Beyond the rental check, homeless veterans face other challenges (NPR)
The Obama administration says it wants to end veterans homelessness by the end of this year — but it’s not going to happen. That’s because, despite government support, many landlords remain reluctant to rent to homeless individuals. At the end of October, almost 6,200 homeless veterans had government vouchers to cover their rent, but they had yet to find landlords willing to accept them. Among those vets is Joseph Coles of Washington, D.C., where you’re lucky to get a one-bedroom apartment for less than $1,400 a month. “At one time you could get an apartment anywhere for nothing,” Coles says. “Now with so many people moving in there, we’re at the mercy of the landlords and apartment complexes. They can choose who they want and who they don’t want.” So Coles, who’s been searching since September, has yet to find a place. He’s in temporary transitional housing now but doesn’t know what he’ll do if an apartment doesn’t come through soon. “I shudder to think about that.” The problem is popping up everywhere, especially in tight rental markets like Washington, Los Angeles and San Francisco. In Miami, government vouchers will cover $900 a month in rent for a one-bedroom apartment, but those are hard to find. “We’re out there begging, pleading and doing whatever is necessary to persuade landlords to participate in our program,” says Ron Book, chairman of the Miami-Dade County Homeless Trust, which is trying to place 200 homeless vets by year’s end. Earlier this month the trust held a telethon with a local TV station, which produced dozens of promising leads. Book says they’re fighting not only a tight rental market but stereotypes, as well. “Quite candidly, look, there’s always going to be some hesitancy by landlords to house somebody that they perceive having lived on the streets,” Book says.
Casualty of care: Ex-Marine grapples with VA system in Alaska (Alaska Public Media)
The Department of Veterans Affairs in Alaska has made healthy strides in improving care over the last few years. But some patients still fall through the cracks. In the first of a two-part story, an ex-Marine explains his difficulties navigating care and benefits through the VA, and the effect its had on his life. Back in August, Scott Harrison was one of dozens of veterans at a listening session with VA Secretary Bob McDonald. Speaking from a microphone set up on the green astroturf of an indoor soccer-field, Harrison spoke candidly about the scale of misfortune he’s faced in his life, much of it stemming from problems accessing his be benefits through the VA in Alaska, he said. “I’ve got six years of absolute proof positive of the crap that’s gone on,” Harrison said, referring to phone-calls he’d started recording with VA staff. The conversations, he explained, contain misinformation and insensitivities he felt added insult to injury. “I’ve lost my home, I’ve had so many surgeries I can barely walk,” Harrison told McDonald. “From standing in this line for 30 minutes I will go home tonight, I will lay in bed for two or three days with pillows between my legs because of all the spinal fusions and damage I have.” … After three years of service in the Marine Corps, Harrison said his leg began freezing up. He’d fall to the ground, unable to get back up. It would sometimes happen multiple times a day. By his 40s it was severe. Harrison believes the leg issue is related to an old back injury that happened while he was constructing gun bunkers with the Marines in the early 1980s. … By 2007, doctors told him he needed urgent medical care, but he couldn’t get appointments at the VA’s regional office in Anchorage. This was the same period marking the height of dysfunction for the VA in Alaska before they launched a series of successful reforms. A 2011 Inspector General’s audit of 16 VA offices across the country ranked the Anchorage Regional office as tied for last in standards of care. Meanwhile, Harrison’s health declined, and he was fighting a messy property dispute in court. He cut back on work, selling off equipment and possessions to stay afloat financially. By 2013, the VA had him scheduled for a surgery to fix cervical disks in his neck, and the plan was to follow that up with a spinal fusion. Harrison had just enough money saved to make it through recuperation. “Well, that’s when we had the government shutdown,” he said. That delayed his next operation. But he still couldn’t work, and the eight-month period between surgeries wiped him out financially. Court records from February 2014, just a few weeks after his spinal fusion, show him facing eviction. And by then there was another backlog in healthcare appointments at the VA facility. It would 10 months before he started physical therapy. “Basically, I just laid on a bed in here,” Harrison gestured to the dimly lit room, about the size of a tool-shed. “I had to be taken out by ambulance several times because my muscles would just cramp and lock, and I couldn’t even physically get out of the bed.”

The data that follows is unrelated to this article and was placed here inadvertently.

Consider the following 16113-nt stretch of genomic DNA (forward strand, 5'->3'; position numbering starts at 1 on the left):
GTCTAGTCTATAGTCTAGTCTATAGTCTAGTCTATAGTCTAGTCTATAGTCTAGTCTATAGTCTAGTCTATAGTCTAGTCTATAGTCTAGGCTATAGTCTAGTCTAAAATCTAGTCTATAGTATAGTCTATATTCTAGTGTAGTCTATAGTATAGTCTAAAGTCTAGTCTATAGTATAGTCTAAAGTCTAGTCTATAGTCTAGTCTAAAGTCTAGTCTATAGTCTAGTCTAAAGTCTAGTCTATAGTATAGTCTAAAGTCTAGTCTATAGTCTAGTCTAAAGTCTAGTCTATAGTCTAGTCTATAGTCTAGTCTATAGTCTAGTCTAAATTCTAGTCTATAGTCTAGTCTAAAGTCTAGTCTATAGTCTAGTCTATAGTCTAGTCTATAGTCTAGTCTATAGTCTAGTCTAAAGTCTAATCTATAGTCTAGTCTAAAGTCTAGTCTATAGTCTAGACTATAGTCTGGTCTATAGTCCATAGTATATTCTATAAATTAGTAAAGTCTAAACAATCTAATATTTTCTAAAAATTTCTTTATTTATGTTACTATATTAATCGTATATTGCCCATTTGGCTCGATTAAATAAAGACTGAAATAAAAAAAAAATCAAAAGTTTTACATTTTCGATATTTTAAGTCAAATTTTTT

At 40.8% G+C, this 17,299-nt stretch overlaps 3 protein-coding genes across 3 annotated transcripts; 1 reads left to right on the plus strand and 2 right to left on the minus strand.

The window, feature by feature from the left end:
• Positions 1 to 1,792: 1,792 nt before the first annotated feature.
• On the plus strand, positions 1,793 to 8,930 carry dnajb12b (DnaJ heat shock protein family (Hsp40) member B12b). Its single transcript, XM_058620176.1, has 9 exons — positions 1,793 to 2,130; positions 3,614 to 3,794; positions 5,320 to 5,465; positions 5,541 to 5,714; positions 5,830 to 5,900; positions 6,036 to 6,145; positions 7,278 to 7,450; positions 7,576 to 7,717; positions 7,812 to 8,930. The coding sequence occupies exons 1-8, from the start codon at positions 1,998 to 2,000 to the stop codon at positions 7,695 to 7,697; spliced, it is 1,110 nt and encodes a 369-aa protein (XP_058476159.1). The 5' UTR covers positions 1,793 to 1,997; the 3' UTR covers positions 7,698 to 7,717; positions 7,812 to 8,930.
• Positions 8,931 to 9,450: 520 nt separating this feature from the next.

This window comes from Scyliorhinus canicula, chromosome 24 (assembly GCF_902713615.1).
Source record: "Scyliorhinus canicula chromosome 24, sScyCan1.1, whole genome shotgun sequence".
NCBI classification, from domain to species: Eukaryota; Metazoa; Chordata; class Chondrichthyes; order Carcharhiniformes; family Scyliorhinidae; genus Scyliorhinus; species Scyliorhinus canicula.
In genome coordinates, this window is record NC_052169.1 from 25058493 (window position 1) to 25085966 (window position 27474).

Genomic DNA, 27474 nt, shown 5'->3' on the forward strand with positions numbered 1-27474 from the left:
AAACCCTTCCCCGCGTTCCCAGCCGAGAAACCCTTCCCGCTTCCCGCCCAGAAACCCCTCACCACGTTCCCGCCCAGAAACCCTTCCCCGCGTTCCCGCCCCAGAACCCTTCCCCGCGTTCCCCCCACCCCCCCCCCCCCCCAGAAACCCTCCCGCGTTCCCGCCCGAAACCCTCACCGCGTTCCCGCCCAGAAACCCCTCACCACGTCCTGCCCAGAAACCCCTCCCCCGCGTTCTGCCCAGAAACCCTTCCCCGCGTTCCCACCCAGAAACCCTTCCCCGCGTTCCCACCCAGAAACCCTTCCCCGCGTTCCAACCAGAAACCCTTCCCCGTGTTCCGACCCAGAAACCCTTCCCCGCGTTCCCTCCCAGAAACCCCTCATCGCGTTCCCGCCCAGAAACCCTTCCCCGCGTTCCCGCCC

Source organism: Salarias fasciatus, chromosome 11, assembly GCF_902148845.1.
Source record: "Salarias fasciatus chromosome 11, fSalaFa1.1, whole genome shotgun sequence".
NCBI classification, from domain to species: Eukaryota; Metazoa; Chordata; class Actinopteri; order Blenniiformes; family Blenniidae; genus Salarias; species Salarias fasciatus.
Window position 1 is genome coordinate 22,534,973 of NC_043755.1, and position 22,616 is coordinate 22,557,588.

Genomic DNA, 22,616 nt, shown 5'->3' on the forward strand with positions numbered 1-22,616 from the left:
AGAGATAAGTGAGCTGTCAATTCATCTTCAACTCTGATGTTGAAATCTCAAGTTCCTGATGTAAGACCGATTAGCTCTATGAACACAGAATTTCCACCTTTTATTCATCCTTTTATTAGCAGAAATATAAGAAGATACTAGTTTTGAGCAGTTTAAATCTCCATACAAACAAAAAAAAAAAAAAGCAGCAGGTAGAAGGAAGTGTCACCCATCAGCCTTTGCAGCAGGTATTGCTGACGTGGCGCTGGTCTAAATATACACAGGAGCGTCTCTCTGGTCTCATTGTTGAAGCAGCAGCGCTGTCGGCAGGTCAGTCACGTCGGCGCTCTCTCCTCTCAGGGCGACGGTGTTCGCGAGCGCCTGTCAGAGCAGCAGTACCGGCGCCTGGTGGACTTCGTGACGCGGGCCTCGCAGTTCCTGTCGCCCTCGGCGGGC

Paralyzed Marine turns to sled hockey for rehab, community (Fox News)